He shoved the tape in, stuck the wadded-up cigarette pack underneath and suddenly we were listening to this lurching, angular, quasi-articulate band with a singer that seemed to be speaking in a kind of stoney cipher, a codex which somehow felt entirely intelligible to my mind. Side A was Pavement's Slanted and Enchanted, side B was the recently released Crooked Rain, Crooked Rain.

Needless to say, I left the cassette in there for a good while, conditioning my mind to the slapdash, oddly succinct solos and the squirrely nature of the singing until I knew every word, or at least my own translation of the mumbled warbled lyrics. Love at first listen, rolling around the town in that shuddering clanking van with my friends. Those records I realized were an interesting gauge of character and/or psychological elasticity when it came to anyone who happened to ride in the vehicle for those weeks I listened obsessively to that cassette.

I could detect the subtle shifts from the first to the second record, like the writer had tightened and streamlined his approach, or at least there was a less insular feeling to Crooked Rain. To the mind of a high schooler brought up on Petra (erstwhile Christian metal), Metallica and more recently Nirvana, the heavier clarity of Pavement's sophomore album brought home the sheer sprawling, zero fucks given mentality of this music that at the time seemed like a whole new continent of not just sounds but of philosophy. It suddenly seemed way easier to conceive of myself having a viable band without mastering that solo from November Rain or being able to scream-sing like Kurt. That Malkmus basically talked half his lines and left the rest to chance was freeing and inspiring and downright revolutionary for a sixteen-year-old rattling around in an old van knowing that to track down the sounds that somehow embody your present reality is to find not just peace, but hilarity, the music that plays in your head as you smoke weed for the first time or maybe kipe a few smokes off your friend's mom. - Eric Earley, Blitzen Trapper

A great band can change the way you interpret life. It can even give a cautionary road sign a new meaning. The first time I heard Pavement was at The Harvey Danger house in Seattle. Evan Sult played them for me on a tiny radio on the floor of the living room. I'm pretty sure I didn't like what I heard. In 1994, I was a DJ in Seattle at KCMU, which later morphed into KEXP, when Crooked Rain, Crooked Rain came out. I played cuts from it on the air. "Cut Your Hair" and especially "Range Life" got under my skin. I still didn't consider myself a Pavement fan. I didn't like them enough. Pavement fans were all in. To them, Pavement was absolutely the best band in the world. At the time, I couldn't quite hear it. In 2006, I met Susan. We fell in love. We decided to ease our financial burdens by moving into the loft above the hair salon she owned. While packing up my CDs for the move, we came across a few Pavement albums. Crooked Rain, Crooked Rain ended up in her truck's CD player. It played for months. Susan and I were married October 9, 2009 on what would have been John Lennon's 69th birthday. We made mix CDs as gifts for our guests. "Range Life" was on the CD. In 2017, I lost my Portland, Oregon, recording studio to the creep of gentrification. We bought land and moved to the Mojave Desert near the town of Joshua Tree. I'm currently recording and mixing out of our 100% solar powered cabin while we build a new studio on our land. We are living the Range Life that Stephen Malkmus sang about on Crooked Rain, Crooked Rain. Whenever I'm returning from Joshua Tree to our home in the desert, I pass a sign right before the paved road ends and it becomes a sand road. The sign says, "Pavement Ends." I think about the band every single time I see this sign. And "Range Life" plays in my mind. - Pat Kearns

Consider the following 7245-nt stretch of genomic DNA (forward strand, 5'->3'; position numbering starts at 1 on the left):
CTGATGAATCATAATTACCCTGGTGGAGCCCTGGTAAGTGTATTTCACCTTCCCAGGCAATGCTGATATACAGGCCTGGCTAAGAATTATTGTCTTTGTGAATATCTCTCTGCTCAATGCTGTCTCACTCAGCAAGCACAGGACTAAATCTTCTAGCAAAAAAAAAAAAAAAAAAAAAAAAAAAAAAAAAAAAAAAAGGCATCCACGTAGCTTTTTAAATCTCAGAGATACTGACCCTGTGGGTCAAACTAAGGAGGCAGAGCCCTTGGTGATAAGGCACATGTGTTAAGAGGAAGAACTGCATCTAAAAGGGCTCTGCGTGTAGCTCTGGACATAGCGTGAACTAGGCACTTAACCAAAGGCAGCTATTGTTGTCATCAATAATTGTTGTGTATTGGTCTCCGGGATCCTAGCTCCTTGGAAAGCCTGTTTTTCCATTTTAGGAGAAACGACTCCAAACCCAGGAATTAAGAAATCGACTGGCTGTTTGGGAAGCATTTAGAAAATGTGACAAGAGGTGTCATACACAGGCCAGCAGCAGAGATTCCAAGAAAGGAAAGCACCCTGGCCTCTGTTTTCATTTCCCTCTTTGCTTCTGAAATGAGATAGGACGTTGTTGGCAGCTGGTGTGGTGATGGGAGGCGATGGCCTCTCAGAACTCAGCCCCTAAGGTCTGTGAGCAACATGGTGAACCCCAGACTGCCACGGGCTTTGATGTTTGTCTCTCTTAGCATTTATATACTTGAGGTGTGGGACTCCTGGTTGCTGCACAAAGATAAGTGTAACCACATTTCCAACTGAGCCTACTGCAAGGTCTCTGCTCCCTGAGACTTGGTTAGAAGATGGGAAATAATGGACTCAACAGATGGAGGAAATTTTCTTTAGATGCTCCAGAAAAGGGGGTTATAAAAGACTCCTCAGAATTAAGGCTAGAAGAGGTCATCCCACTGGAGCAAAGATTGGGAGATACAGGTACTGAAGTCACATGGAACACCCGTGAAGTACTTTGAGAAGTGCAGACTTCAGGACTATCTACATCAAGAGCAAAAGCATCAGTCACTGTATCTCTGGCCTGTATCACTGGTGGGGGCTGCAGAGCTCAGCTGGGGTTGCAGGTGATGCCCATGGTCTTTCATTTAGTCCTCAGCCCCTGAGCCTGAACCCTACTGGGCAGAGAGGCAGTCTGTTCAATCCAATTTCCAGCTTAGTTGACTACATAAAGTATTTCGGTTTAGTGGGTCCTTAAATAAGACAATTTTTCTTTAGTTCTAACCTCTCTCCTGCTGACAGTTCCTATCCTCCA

Mark Ibold